Buying a home is an exciting process. But for some reason, unlike selecting a real estate broker, mortgage lenders are a bit of an afterthought. Most people go with the first person their realtor or a friend recommends. But this is a mistake as a mortgage is a product just like a home or car and different lenders have different offerings with terms and prices that are often variable and negotiable.
Before you even start looking at homes, you’ll want to choose a mortgage lender that best suits your unique financial situation. Shop around for rates and evaluate all your options, so you’re not leaving any money on the table. With a little bit of diligent leg work, you’ll be on your way to owning the home of your dreams with a dream team at your side.
A good rule of thumb is to investigate your credit score 6 to 12 months before talking to any lenders, so you know how much bargaining power you have. You can request one free report a year from either your credit card company, Experian, Equifax, or TransUnion, and the better your credit score, the better your loan terms. Fix any late payment issues, delinquent accounts, or high balances in advance to avoid disappointment or surprises.
Before you begin shopping for a lender, you’ll want to familiarize yourself with the different types of lenders. You can either go directly through a mortgage bank, credit union, correspondent lender, or mutual savings bank – or use a mortgage broker to shop around for you. While shopping for a direct lender, you’re responsible for asking about rates, terms, down payments, fees, and more.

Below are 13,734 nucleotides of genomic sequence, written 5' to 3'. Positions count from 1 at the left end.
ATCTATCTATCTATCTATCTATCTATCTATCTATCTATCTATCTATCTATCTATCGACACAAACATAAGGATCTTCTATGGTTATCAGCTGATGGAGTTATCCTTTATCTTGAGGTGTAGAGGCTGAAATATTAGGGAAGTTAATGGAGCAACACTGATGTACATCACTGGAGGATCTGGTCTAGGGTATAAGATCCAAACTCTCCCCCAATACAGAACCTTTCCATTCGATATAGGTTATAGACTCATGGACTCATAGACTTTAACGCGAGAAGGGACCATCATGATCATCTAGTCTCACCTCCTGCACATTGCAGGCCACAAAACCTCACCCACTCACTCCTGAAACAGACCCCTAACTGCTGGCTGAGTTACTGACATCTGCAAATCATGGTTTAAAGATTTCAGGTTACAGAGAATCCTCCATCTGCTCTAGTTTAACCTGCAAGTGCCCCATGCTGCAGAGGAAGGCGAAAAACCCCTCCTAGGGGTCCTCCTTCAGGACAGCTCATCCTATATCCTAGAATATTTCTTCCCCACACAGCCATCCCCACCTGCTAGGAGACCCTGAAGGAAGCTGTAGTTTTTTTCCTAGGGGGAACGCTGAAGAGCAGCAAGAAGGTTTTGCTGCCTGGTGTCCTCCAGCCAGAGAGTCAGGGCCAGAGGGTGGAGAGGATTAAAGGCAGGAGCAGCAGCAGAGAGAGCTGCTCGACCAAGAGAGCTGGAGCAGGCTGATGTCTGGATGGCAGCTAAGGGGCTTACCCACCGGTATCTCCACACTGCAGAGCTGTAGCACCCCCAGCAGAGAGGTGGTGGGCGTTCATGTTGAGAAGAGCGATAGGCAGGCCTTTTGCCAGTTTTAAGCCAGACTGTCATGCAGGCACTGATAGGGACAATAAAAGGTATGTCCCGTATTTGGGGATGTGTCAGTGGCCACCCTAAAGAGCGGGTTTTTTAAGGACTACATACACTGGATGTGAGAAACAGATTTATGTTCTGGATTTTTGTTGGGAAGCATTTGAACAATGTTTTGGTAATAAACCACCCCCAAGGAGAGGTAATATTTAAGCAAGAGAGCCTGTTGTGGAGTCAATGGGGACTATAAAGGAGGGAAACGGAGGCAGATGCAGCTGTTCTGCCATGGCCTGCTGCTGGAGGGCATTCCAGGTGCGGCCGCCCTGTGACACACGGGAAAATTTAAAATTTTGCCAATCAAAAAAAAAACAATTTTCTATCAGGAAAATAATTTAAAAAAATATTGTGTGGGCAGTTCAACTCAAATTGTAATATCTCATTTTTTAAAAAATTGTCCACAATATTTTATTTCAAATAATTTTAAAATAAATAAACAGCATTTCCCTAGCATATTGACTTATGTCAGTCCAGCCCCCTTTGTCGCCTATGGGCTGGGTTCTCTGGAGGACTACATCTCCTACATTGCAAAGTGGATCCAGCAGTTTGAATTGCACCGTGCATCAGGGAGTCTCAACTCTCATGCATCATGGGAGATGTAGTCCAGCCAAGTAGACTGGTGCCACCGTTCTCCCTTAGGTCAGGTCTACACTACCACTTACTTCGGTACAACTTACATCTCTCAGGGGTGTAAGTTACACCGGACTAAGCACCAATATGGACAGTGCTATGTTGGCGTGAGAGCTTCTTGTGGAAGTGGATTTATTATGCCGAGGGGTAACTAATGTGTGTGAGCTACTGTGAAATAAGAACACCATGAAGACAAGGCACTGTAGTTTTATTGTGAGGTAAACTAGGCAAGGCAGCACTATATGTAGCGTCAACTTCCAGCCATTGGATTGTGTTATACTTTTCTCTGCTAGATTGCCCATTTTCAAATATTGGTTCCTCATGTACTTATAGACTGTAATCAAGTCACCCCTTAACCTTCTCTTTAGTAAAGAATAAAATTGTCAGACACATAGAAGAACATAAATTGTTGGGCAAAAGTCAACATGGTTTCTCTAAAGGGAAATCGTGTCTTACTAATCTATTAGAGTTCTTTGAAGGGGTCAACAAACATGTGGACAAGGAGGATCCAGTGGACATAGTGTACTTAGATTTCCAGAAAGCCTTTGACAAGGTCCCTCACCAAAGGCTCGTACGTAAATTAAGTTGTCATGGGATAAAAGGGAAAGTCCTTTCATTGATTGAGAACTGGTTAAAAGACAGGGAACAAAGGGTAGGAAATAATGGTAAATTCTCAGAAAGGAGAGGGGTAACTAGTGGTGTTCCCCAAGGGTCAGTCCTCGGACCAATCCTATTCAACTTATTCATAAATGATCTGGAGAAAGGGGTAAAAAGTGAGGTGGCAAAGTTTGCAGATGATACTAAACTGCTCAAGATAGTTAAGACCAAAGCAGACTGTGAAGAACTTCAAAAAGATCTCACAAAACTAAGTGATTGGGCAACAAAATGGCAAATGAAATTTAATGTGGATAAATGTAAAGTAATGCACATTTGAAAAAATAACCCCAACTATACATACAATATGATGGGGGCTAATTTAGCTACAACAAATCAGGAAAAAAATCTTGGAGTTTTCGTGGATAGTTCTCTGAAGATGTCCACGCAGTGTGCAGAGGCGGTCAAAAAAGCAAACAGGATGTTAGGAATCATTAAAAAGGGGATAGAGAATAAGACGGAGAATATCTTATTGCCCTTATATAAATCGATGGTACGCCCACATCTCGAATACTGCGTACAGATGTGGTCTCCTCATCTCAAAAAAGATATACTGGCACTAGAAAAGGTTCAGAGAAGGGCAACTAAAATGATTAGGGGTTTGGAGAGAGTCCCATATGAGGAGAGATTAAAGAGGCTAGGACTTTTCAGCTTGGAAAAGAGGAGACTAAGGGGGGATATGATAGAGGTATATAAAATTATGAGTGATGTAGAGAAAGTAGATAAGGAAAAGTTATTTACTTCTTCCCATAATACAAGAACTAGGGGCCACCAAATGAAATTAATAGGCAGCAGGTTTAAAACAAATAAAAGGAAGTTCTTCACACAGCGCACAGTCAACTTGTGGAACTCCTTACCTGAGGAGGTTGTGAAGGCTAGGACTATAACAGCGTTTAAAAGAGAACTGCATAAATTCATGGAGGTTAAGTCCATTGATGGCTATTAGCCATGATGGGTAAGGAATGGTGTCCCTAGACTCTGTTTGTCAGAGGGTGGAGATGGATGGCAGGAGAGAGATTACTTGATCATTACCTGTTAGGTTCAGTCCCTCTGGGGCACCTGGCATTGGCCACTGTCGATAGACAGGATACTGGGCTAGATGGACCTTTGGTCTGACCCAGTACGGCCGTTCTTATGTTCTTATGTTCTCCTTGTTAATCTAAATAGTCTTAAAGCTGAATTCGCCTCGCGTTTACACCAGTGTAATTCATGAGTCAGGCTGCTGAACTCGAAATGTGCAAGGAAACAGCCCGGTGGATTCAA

Sometimes you’ll get options for the same loan but with vastly different terms. This is where things can get confusing. Mortgage brokers take the stress away by doing the cost comparisons for you, but they do a 1 – 2% fee for their service. Only you can do the math to determine if that’s worth it to you.
Once you’ve decided on a lender, it’s time to dive deep into the weeds. Brush up on the different types of mortgages so you can speak your lender’s language. We’ve outlined the different loan options for you to make a decision based on what makes sense for your situation.
As you’re shopping for a mortgage lender, don’t forget to inquire about any special programs. First-time home buyers, USDA loans (department of agriculture), VA loans (veteran’s affairs), and FHA loans (federal housing administration) are just a few that may be available to you. These programs are designed to help make home buying easier in certain circumstances.
After you’ve done your background research, it’s time to collect a few quotes and compare and contrast costs. This is when the real work begins. You’ll want to look at all of the following:
When you consider all these factors, the lowest interest rate may not always end up being the cheapest or the best option. Always take your time, ask questions, and do a deep analysis before making a decision.
After you’ve selected the loan you want to go with, get the lender to write you a preapproval letter for the amount you’re willing to offer before you start your home search. Preapproval guarantees that a lender is willing to loan you a certain amount of money, which puts a seller’s mind at ease and shows you’re a serious buyer.